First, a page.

Medicare HMOsHCFA Could Promptly Reduce Excess Payments by Improving Accuracy of County Payment Rates Gao ID: T-HEHS-97-82 February 27, 1997
This testimony discusses the rates that Medicare pays health maintenance organizations (HMO) in its risk contract program, Medicare's principal managed care option. Medicare's method for paying risk contract HMOs was designed to save the program five percent of the costs for beneficiaries who enroll in HMOs. However, GAO testified that HMO rate-setting problems have prevented Medicare from realizing this saving. The program's rate-setting methods have resulted in excess payments to HMOs because HMO enrollees would have cost Medicare less if they had stayed in the fee-for-service sector. A recent estimate placed the total excess payments to HMOs at $2 billion annually. GAO's method of calculating the county rate would reduce payments more for HMOs in counties with higher excess payments and less for HMOs in counties with lower excess payments. GAO's method represents a targeted approach to reducing excess payments and could lower Medicare expenditures by at least several hundred million dollars each year.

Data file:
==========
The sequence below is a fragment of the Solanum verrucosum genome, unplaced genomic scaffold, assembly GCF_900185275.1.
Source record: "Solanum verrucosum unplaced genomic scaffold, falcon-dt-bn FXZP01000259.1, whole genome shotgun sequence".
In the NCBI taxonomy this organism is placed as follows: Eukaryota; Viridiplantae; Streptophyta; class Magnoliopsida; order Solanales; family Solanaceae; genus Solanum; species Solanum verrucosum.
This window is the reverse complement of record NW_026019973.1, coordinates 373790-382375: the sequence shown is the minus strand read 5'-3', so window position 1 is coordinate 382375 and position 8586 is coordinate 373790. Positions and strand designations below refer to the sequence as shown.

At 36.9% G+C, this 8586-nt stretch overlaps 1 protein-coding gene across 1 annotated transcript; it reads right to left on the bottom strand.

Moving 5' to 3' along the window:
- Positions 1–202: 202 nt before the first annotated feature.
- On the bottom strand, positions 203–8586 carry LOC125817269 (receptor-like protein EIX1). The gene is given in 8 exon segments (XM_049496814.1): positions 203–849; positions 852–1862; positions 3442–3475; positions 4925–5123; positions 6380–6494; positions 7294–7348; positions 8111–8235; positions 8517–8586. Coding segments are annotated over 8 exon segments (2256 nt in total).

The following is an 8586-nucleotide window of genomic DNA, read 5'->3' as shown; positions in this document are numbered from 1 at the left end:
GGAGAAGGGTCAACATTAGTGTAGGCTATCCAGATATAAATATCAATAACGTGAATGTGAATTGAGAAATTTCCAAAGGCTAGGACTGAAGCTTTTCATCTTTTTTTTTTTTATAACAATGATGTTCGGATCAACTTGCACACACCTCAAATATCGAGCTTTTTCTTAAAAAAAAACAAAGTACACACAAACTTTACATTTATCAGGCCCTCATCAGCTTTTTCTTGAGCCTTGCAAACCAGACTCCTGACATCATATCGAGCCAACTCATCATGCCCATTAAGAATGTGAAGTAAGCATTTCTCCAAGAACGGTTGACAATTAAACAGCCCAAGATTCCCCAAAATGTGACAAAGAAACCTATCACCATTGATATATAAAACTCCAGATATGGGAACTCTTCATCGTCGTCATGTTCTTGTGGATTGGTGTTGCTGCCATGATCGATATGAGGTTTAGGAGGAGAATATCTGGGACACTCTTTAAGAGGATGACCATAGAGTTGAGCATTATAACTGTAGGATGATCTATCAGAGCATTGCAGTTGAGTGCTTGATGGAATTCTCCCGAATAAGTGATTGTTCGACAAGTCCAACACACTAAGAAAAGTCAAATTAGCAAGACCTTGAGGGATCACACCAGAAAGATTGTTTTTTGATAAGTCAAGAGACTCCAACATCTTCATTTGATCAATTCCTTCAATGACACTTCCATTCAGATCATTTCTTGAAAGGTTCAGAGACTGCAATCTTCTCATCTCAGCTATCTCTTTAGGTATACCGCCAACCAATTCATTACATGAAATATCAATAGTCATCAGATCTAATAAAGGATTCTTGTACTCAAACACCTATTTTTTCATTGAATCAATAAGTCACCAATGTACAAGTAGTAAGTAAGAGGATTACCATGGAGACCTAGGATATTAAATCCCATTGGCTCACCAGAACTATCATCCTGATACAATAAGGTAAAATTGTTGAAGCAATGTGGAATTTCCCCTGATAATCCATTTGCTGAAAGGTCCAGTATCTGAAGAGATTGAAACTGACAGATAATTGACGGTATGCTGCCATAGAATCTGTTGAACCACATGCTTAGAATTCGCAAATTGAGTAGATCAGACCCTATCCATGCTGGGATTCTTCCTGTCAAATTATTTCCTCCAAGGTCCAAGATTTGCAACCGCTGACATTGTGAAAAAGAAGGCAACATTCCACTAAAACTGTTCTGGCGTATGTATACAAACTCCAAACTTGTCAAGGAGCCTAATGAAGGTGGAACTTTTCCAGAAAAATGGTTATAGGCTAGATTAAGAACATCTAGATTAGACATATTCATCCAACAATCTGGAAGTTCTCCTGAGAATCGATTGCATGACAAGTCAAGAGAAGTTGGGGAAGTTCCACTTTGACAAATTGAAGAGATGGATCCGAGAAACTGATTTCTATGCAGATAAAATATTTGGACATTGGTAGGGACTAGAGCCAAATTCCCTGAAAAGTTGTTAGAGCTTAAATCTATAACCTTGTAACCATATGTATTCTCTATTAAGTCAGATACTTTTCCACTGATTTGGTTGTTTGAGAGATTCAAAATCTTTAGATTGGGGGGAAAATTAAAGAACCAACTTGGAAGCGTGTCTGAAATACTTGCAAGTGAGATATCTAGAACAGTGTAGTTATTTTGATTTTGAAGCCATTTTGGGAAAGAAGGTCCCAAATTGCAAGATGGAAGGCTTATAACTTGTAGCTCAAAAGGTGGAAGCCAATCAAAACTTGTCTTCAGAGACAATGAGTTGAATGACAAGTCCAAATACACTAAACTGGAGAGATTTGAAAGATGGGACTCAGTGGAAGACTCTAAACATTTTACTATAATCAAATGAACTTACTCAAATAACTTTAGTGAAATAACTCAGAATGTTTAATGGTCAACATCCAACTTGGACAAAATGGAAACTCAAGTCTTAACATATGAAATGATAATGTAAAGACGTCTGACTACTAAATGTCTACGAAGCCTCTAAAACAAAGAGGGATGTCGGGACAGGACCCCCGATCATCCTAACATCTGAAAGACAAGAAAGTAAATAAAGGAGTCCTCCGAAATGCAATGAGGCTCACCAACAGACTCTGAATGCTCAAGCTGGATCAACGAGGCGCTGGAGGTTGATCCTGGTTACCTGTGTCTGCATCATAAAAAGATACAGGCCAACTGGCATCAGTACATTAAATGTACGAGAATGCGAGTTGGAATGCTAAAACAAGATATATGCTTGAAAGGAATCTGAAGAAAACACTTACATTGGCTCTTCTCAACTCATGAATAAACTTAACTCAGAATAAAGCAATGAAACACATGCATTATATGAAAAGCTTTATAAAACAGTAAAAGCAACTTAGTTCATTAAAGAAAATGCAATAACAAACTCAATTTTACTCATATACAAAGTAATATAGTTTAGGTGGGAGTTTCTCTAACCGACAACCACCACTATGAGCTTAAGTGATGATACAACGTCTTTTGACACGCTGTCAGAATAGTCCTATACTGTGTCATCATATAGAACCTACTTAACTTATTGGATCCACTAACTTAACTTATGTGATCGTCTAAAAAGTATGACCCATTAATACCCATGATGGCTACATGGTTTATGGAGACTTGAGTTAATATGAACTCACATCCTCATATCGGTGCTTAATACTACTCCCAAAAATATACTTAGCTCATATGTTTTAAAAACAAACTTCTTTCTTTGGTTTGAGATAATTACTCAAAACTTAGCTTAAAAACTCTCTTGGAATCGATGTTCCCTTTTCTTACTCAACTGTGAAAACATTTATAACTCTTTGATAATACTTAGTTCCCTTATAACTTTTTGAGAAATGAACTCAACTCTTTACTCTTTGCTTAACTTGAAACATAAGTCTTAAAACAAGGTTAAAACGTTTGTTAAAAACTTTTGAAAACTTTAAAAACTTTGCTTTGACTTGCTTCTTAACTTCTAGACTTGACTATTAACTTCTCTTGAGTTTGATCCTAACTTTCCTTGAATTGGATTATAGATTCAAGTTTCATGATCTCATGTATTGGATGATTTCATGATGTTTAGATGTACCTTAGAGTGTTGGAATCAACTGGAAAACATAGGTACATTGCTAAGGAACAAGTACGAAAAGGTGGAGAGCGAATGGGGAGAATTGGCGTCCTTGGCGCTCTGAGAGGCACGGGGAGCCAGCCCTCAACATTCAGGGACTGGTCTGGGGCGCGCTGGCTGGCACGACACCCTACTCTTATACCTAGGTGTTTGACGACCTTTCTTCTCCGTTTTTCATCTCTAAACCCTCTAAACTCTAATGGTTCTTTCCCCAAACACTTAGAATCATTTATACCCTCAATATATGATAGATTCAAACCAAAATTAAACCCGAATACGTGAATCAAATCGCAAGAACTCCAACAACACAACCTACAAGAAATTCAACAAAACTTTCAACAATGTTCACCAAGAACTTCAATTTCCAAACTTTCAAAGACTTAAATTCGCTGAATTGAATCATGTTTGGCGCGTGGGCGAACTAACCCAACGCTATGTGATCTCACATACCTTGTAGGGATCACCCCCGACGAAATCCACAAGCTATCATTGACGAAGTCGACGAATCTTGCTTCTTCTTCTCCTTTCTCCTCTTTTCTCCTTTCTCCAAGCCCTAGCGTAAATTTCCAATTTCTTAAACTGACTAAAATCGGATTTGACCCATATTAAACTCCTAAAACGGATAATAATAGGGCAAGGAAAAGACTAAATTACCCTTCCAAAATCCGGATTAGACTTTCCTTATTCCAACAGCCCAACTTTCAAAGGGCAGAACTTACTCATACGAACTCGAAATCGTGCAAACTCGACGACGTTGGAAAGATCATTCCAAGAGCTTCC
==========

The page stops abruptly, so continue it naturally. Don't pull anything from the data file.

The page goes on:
GAO noted that: (1) HCFA's current method of determining the county rate produces excess payments; (2) because HCFA's method excludes HMO enrollees' costs from estimates of the per-beneficiary average cost, it bases county payment rates on the average per-beneficiary cost of only those beneficiaries that remain in the fee-for-service sector and ignores the costs HMO enrollees would have incurred if they had remained in fee-for-service; (3) research has shown the costs of those remaining in fee-for-service to be higher on average than the likely costs of HMO enrollees; (4) a difficulty in correcting the problem is that HCFA cannot directly observe the costs HMO enrollees would have incurred if they had remained in the fee-for-service sector; (5) GAO's proposed modification is designed to fix that problem; (6) GAO developed a way to estimate HMO enrollees' expected fee-for-service costs using information available to HCFA; and (7) GAO's approach produces a county rate that represents the costs of all Medicare beneficiaries and could result in hundreds of millions of dollars in savings to Medicare.